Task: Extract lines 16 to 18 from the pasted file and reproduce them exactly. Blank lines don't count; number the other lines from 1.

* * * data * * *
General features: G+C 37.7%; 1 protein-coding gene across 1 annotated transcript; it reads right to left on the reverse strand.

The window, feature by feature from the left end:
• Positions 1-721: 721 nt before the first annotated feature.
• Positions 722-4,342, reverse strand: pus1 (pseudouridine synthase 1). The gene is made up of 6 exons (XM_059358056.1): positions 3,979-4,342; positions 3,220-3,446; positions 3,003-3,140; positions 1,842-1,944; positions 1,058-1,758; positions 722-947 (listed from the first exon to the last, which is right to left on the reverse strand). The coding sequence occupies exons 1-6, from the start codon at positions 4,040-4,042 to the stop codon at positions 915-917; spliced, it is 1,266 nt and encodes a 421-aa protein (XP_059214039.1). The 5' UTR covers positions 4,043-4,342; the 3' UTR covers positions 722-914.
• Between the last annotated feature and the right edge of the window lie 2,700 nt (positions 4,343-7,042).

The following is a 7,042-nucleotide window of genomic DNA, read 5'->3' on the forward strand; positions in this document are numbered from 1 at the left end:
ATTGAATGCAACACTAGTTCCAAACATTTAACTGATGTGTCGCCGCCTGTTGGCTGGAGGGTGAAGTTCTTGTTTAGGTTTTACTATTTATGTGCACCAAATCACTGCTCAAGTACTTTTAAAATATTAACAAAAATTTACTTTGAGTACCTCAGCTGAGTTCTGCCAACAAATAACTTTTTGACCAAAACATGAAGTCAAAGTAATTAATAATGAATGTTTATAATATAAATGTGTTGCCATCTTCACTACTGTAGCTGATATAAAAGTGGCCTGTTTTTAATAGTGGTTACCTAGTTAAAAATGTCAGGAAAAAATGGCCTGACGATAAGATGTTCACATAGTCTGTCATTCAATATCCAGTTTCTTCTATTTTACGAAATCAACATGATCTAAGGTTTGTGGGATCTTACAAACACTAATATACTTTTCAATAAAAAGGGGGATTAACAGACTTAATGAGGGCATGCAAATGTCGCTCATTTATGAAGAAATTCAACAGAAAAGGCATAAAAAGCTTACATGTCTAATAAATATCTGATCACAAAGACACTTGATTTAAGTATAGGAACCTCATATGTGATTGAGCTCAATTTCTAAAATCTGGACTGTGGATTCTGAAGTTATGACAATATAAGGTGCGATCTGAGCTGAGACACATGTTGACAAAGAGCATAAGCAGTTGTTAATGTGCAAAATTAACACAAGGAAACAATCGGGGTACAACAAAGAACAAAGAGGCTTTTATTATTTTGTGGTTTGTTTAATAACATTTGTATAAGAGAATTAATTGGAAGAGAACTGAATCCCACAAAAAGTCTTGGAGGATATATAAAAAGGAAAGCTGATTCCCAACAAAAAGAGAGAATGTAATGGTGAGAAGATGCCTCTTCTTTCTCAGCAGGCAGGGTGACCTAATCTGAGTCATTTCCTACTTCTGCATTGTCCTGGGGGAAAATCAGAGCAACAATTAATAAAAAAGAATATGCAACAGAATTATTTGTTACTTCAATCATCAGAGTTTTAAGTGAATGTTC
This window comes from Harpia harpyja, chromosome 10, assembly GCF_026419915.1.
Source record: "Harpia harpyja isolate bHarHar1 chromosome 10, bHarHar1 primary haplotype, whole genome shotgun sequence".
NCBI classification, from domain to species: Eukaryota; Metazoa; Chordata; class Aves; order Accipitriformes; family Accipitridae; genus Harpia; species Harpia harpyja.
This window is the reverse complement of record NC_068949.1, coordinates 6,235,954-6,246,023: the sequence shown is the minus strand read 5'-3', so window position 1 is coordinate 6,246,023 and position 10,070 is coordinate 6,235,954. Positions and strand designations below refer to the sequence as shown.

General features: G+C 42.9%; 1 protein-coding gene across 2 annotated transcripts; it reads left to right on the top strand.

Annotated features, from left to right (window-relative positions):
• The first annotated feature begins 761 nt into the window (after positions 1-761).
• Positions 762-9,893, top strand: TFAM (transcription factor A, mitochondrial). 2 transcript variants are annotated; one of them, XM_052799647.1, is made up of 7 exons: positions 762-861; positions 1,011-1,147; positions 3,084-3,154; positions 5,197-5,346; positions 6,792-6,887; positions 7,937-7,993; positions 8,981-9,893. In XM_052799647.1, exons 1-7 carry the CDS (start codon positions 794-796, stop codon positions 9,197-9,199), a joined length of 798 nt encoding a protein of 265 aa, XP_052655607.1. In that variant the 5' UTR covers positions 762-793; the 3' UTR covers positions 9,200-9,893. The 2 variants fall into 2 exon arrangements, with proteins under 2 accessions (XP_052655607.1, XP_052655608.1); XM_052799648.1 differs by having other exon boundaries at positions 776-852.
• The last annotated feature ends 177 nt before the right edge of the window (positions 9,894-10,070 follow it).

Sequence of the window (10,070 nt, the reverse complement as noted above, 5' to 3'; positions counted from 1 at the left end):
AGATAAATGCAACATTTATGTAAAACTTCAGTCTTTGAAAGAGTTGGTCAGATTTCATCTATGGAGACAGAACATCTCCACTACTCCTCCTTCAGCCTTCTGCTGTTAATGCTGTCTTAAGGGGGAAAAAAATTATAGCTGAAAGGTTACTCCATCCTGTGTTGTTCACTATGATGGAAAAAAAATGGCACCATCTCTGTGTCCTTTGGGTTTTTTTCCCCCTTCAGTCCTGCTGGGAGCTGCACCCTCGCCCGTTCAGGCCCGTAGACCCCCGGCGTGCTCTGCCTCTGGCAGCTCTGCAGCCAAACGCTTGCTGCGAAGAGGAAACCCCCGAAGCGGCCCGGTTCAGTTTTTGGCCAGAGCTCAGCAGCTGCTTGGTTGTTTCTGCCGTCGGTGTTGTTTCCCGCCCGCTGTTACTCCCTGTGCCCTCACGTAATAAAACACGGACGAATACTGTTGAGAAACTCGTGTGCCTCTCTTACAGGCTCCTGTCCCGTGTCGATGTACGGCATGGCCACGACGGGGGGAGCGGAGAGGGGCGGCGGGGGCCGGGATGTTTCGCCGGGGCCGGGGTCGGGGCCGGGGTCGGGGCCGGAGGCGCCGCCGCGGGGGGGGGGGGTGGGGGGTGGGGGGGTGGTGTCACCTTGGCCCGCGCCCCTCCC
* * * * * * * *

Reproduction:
• The last annotated feature ends 177 nt before the right edge of the window (positions 9,894-10,070 follow it).

Sequence of the window (10,070 nt, the reverse complement as noted above, 5' to 3'; positions counted from 1 at the left end):
AGATAAATGCAACATTTATGTAAAACTTCAGTCTTTGAAAGAGTTGGTCAGATTTCATCTATGGAGACAGAACATCTCCACTACTCCTCCTTCAGCCTTCTGCTGTTAATGCTGTCTTAAGGGGGAAAAAAATTATAGCTGAAAGGTTACTCCATCCTGTGTTGTTCACTATGATGGAAAAAAAATGGCACCATCTCTGTGTCCTTTGGGTTTTTTTCCCCCTTCAGTCCTGCTGGGAGCTGCACCCTCGCCCGTTCAGGCCCGTAGACCCCCGGCGTGCTCTGCCTCTGGCAGCTCTGCAGCCAAACGCTTGCTGCGAAGAGGAAACCCCCGAAGCGGCCCGGTTCAGTTTTTGGCCAGAGCTCAGCAGCTGCTTGGTTGTTTCTGCCGTCGGTGTTGTTTCCCGCCCGCTGTTACTCCCTGTGCCCTCACGTAATAAAACACGGACGAATACTGTTGAGAAACTCGTGTGCCTCTCTTACAGGCTCCTGTCCCGTGTCGATGTACGGCATGGCCACGACGGGGGGAGCGGAGAGGGGCGGCGGGGGCCGGGATGTTTCGCCGGGGCCGGGGTCGGGGCCGGGGTCGGGGCCGGAGGCGCCGCCGCGGGGGGGGGGGGTGGGGGGTGGGGGGGTGGTGTCACCTTGGCCCGCGCCCCTCCC